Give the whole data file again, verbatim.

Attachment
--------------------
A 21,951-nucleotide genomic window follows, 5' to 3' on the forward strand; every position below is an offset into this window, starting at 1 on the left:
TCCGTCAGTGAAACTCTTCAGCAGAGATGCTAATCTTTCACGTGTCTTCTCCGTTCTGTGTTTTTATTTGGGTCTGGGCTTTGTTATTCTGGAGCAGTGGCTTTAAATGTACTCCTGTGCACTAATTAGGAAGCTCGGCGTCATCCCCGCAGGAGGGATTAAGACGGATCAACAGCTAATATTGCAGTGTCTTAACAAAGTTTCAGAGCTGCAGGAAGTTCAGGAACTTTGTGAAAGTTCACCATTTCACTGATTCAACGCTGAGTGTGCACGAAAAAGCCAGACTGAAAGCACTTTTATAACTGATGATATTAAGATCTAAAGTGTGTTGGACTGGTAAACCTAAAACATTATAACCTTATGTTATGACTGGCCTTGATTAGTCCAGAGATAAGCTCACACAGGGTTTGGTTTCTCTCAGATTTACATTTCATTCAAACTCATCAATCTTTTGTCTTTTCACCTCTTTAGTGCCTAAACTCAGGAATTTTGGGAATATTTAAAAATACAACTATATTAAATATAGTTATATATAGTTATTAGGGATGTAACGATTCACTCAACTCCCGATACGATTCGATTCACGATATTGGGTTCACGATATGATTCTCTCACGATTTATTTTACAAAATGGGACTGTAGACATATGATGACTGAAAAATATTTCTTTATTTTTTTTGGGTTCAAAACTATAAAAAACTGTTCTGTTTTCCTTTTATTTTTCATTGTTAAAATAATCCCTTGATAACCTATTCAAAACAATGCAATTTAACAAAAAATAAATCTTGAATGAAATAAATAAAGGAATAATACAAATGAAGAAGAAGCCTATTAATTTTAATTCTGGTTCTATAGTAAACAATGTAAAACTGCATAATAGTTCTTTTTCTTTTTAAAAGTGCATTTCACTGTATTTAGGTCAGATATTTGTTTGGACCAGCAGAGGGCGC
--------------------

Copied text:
A 21,951-nucleotide genomic window follows, 5' to 3' on the forward strand; every position below is an offset into this window, starting at 1 on the left:
TCCGTCAGTGAAACTCTTCAGCAGAGATGCTAATCTTTCACGTGTCTTCTCCGTTCTGTGTTTTTATTTGGGTCTGGGCTTTGTTATTCTGGAGCAGTGGCTTTAAATGTACTCCTGTGCACTAATTAGGAAGCTCGGCGTCATCCCCGCAGGAGGGATTAAGACGGATCAACAGCTAATATTGCAGTGTCTTAACAAAGTTTCAGAGCTGCAGGAAGTTCAGGAACTTTGTGAAAGTTCACCATTTCACTGATTCAACGCTGAGTGTGCACGAAAAAGCCAGACTGAAAGCACTTTTATAACTGATGATATTAAGATCTAAAGTGTGTTGGACTGGTAAACCTAAAACATTATAACCTTATGTTATGACTGGCCTTGATTAGTCCAGAGATAAGCTCACACAGGGTTTGGTTTCTCTCAGATTTACATTTCATTCAAACTCATCAATCTTTTGTCTTTTCACCTCTTTAGTGCCTAAACTCAGGAATTTTGGGAATATTTAAAAATACAACTATATTAAATATAGTTATATATAGTTATTAGGGATGTAACGATTCACTCAACTCCCGATACGATTCGATTCACGATATTGGGTTCACGATATGATTCTCTCACGATTTATTTTACAAAATGGGACTGTAGACATATGATGACTGAAAAATATTTCTTTATTTTTTTTGGGTTCAAAACTATAAAAAACTGTTCTGTTTTCCTTTTATTTTTCATTGTTAAAATAATCCCTTGATAACCTATTCAAAACAATGCAATTTAACAAAAAATAAATCTTGAATGAAATAAATAAAGGAATAATACAAATGAAGAAGAAGCCTATTAATTTTAATTCTGGTTCTATAGTAAACAATGTAAAACTGCATAATAGTTCTTTTTCTTTTTAAAAGTGCATTTCACTGTATTTAGGTCAGATATTTGTTTGGACCAGCAGAGGGCGC